WASHINGTON - The Bureau of Land Management has announced it will be deferring 96,960 acres of federal lands in southern Utah from the proposed oil and gas lease auction on Tuesday, igniting frustration from members of Utah's congressional delegation.
This latest deferment brings the total number of acres withdrawn from the lease sale to more than 800,000. The BLM's Price and Vernal field offices will instead offer 44,021 acres for oil and gas leases, 5 percent of what could have been offered, according to Rep. Rob Bishop, R-Utah, who chairs the House Natural Resources Public Lands and Environmental Regulation Subcommittee.
Much of the targeted area is in Emery County around the San Rafael Swell and is considered an archaeologically sensitive area, which potential drilling could spoil. BLM officials say the deferment will give them more time to address concerns over potential impacts to the Old Spanish Trail.
In a statement, Juan Palma, Utah director of BLM, said he is committed to responsible development of energy resources on Utah's public lands. "We are deferring these particular lands from the upcoming sale to provide for additional review and consideration of the potential impacts leasing poses to natural and cultural resources," he said.
Sens. Mike Lee and Orrin Hatch issued a joint statement saying the move shows the Obama administration's promises of transparency and open communication are empty.
"At a time when the state of Utah, local counties and Utah's federal delegation are participating in a large-scale initiative to resolve many long-standing public land issues, this last-minute bait and switch only reinforces the widespread belief that, under this administration, BLM is becoming a vehicle for policies created by radical environmentalists," Lee said.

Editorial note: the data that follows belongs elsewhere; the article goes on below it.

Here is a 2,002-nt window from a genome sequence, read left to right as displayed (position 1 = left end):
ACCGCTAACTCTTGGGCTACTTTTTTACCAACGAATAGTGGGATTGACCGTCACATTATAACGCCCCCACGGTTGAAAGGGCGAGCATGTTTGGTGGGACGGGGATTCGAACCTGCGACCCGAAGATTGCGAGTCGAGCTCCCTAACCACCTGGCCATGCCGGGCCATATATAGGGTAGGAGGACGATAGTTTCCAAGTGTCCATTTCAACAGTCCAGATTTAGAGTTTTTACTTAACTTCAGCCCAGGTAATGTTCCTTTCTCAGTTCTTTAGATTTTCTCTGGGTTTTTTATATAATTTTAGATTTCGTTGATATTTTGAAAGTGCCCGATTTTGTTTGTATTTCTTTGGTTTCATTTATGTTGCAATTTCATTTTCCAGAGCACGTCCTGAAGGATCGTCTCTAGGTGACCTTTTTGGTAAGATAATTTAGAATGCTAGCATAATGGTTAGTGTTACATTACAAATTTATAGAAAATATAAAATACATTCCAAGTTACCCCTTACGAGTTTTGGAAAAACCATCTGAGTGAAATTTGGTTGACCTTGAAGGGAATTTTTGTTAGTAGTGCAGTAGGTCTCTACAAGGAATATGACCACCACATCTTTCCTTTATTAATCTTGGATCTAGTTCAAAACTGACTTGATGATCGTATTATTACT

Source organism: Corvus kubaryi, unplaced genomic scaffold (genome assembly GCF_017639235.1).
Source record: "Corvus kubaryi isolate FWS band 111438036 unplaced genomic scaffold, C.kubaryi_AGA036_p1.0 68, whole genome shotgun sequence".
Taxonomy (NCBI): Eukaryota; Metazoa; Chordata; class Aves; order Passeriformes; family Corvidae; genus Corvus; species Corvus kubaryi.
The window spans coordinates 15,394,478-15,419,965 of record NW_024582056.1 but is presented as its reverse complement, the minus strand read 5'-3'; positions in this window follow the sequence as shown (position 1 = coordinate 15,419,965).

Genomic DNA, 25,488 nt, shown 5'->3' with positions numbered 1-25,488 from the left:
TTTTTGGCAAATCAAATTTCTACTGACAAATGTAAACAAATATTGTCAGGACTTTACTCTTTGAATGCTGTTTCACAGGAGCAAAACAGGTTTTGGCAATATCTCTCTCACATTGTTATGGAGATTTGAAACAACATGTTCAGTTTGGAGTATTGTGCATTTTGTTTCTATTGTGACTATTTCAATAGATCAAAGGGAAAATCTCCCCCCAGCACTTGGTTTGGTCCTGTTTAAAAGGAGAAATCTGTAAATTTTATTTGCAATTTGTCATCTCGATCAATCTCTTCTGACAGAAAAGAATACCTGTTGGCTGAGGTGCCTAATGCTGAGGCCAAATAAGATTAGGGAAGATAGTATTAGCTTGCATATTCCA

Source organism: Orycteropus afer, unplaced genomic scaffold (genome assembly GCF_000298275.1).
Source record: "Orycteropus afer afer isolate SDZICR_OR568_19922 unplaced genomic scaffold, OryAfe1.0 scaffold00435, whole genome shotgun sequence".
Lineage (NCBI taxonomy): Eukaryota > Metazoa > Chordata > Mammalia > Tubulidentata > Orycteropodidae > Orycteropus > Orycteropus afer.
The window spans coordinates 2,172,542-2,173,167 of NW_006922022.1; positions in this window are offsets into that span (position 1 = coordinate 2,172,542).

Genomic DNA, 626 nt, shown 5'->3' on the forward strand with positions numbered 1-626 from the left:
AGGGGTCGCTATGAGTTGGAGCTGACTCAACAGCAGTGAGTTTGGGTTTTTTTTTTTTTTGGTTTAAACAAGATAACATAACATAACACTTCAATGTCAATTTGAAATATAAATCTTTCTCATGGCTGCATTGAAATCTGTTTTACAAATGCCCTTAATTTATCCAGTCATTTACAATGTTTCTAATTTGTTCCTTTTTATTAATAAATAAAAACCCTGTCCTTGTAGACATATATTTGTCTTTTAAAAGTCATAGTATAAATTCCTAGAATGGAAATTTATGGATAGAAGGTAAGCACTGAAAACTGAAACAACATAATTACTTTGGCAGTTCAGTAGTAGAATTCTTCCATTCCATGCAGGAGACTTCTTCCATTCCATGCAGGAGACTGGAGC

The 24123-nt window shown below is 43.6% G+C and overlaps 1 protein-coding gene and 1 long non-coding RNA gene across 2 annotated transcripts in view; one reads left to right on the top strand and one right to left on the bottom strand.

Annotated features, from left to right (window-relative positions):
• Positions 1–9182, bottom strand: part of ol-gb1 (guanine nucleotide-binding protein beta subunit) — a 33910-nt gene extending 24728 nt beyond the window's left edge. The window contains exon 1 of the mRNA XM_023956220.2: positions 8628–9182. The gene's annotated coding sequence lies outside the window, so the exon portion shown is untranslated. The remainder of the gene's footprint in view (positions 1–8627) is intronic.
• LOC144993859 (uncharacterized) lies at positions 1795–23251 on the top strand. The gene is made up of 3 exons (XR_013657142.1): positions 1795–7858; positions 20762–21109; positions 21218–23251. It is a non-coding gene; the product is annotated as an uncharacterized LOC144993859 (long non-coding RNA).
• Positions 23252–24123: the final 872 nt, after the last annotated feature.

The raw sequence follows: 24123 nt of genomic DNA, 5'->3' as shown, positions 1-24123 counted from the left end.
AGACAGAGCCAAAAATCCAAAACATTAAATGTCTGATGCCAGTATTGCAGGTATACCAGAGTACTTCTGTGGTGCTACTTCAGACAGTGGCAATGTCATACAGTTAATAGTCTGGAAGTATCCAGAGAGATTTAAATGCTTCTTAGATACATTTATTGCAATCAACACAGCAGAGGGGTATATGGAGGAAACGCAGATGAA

Lee said the maneuver discourages companies from participating in future auctions.
With the richness in oil and gas reserves at stake, access to the land has a big financial impact on the state and its revenue stream.
Michael McKee, a Uintah County commissioner, estimated his county lost upward to $370 million in revenue during the 11-day federal shutdown earlier this year, due to federal lands not being accessible for gas or oil extraction. Earlier this month he told a legislative committee charged with considering the potential loss of federal funds that the BLM has granted 1,400 applications for a permit to drill this year for the county, with an existing backlog of 1,500. He estimated there was a loss in gas and oil revenue of $33.6 million a day when the federal lands were closed down.
Bishop said BLM's decision was an appeasement to special interest groups. He said it is no coincidence the areas withdrawn from the lease sale are located within the boundaries of a 9 million-acre new wilderness area proposed by Rep. Rush Holt, D-N.J.
Holt's website said he stands for protecting the nation's environmental crown jewels and is committed to safeguarding the country's national parks and preserves. It also said he is a leader in promoting environmentally sound alternative energy sources that do not harm the environment.
"The irony of the situation is that the deferred lease areas are within, or adjacent to, existing federal and state oil and gas leases, which currently coexist in harmony with outdoor recreation. By succumbing to fear mongering from special interest groups, the BLM is further demonstrating the need for locally driven solutions that support balanced use of the public lands," Bishop said.
Rep. Jason Chaffetz, R-Utah, was also critical of the move.
"Too often, opponents of high-paying energy jobs argue that we can't have both energy development and recreation. This is a false choice. We can have both, and rural Utah."
The federal government owns more than 67 percent of the land in Utah, and in 2012, lawmakers initiated a series of measures to try to force the federal government to turn over those lands to the state.
State Rep. Ken Ivory, R-West Jordan, who sponsored the measure to initiate the process in 2012, said power never concedes anything without a demand. He said lawmakers are ready to legislate and then litigate, if necessary, to gain control of federal lands, similar to what Eastern states enjoy.